Overall, our results confirm that women speaking to their dog, like mothers speaking to their babies, adapt the verbal and non-verbal features of their speech to the interaction’s context in order to provide the dog with information about their intentions and emotions. They also take into account the dog’s limited ability to understand human verbal signals and adjust their mix of speech components accordingly, using appropriate verbal content reinforced by non-verbal cues in order to enhance the dog’s comprehension and to some extent with the aim of teaching the dog some basics utterances.
While research has shown that naturally spoken IDS is associated with increased infant attention and social responsiveness compared to ADS (Dunst et al. 2012) and that IDS leads to an increase neuronal activation (Golinkoff et al. 2015) as well as to positive effects on infant language development (Liu et al. 2003; Song et al. 2010), no study has yet explored dogs’ preference for PDS. Future studies should investigate the perceptual relevance of PDS’s features from dogs’ perspective, in order to evaluate the effect of PDS on dogs’ attention, mood and ability to learn new commands.
The authors are indebted to David Reby for his invaluable contribution to this article. We would like to thank Dr. S. Perrot (IRCA-ENVA) for providing access to the IRCA room and its facilities at the ENVA. Thanks to Marine Parker, Raphaëlle Bourrec, Raphaëlle Tigeot and Justine Guillaumont for their participation in these experiments, as well as for the pilot experiment. Thanks to Mathieu Amy for help in statistical analyses. Thanks to the CHUVA (ENVA) for help with the recruitment of owners. Thanks to owners who accepted to take part to this study.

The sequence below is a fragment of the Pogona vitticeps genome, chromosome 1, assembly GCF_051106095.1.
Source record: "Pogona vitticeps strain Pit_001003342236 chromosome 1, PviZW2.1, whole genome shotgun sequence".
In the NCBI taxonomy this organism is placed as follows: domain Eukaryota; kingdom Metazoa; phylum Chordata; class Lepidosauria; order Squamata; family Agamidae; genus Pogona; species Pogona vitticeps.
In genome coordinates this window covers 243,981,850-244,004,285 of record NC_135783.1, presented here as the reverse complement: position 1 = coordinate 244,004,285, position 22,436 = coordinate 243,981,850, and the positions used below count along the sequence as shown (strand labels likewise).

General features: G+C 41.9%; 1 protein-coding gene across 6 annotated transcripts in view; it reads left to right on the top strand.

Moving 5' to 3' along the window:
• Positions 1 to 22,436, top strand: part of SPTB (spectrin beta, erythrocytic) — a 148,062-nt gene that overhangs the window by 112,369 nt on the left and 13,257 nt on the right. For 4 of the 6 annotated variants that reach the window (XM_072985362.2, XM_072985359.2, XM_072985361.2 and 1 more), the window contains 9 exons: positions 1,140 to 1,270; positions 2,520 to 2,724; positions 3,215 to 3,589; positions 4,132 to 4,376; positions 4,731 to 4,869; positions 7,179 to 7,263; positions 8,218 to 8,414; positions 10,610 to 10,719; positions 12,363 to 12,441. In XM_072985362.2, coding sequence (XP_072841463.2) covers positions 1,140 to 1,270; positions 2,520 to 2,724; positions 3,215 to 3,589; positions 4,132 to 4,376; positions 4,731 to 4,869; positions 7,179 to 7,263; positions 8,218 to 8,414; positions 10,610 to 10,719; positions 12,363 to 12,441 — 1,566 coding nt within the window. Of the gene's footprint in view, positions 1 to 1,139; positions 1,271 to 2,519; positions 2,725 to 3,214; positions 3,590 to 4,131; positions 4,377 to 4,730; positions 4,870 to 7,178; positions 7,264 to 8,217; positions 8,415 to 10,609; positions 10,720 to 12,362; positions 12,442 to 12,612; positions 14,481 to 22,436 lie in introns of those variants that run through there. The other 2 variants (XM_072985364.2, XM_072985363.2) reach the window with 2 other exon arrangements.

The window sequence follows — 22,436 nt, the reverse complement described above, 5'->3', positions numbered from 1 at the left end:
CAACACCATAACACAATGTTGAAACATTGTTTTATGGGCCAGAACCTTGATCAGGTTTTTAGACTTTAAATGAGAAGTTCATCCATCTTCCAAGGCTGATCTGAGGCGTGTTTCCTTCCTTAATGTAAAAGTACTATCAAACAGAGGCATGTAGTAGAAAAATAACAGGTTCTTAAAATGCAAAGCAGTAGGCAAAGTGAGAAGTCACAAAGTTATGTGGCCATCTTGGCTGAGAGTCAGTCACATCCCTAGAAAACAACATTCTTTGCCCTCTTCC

Compliance with ethical standards
Conflict of interest
The authors declare that they have no conflict of interest.
All procedures performed in studies involving human participants were in accordance with the ethical standards of the institutional and/or national research committee and with the 1964 Helsinki Declaration and its later amendments or comparable ethical standards. All applicable international, national and/or institutional guidelines for the care and use of animals were followed and “all procedures performed in studies involving animals were in accordance with the ethical standards of the institution at which the study was conducted”. The study received the approval of the ethical committee of ENVA (COMERC), no. 2015-03-11.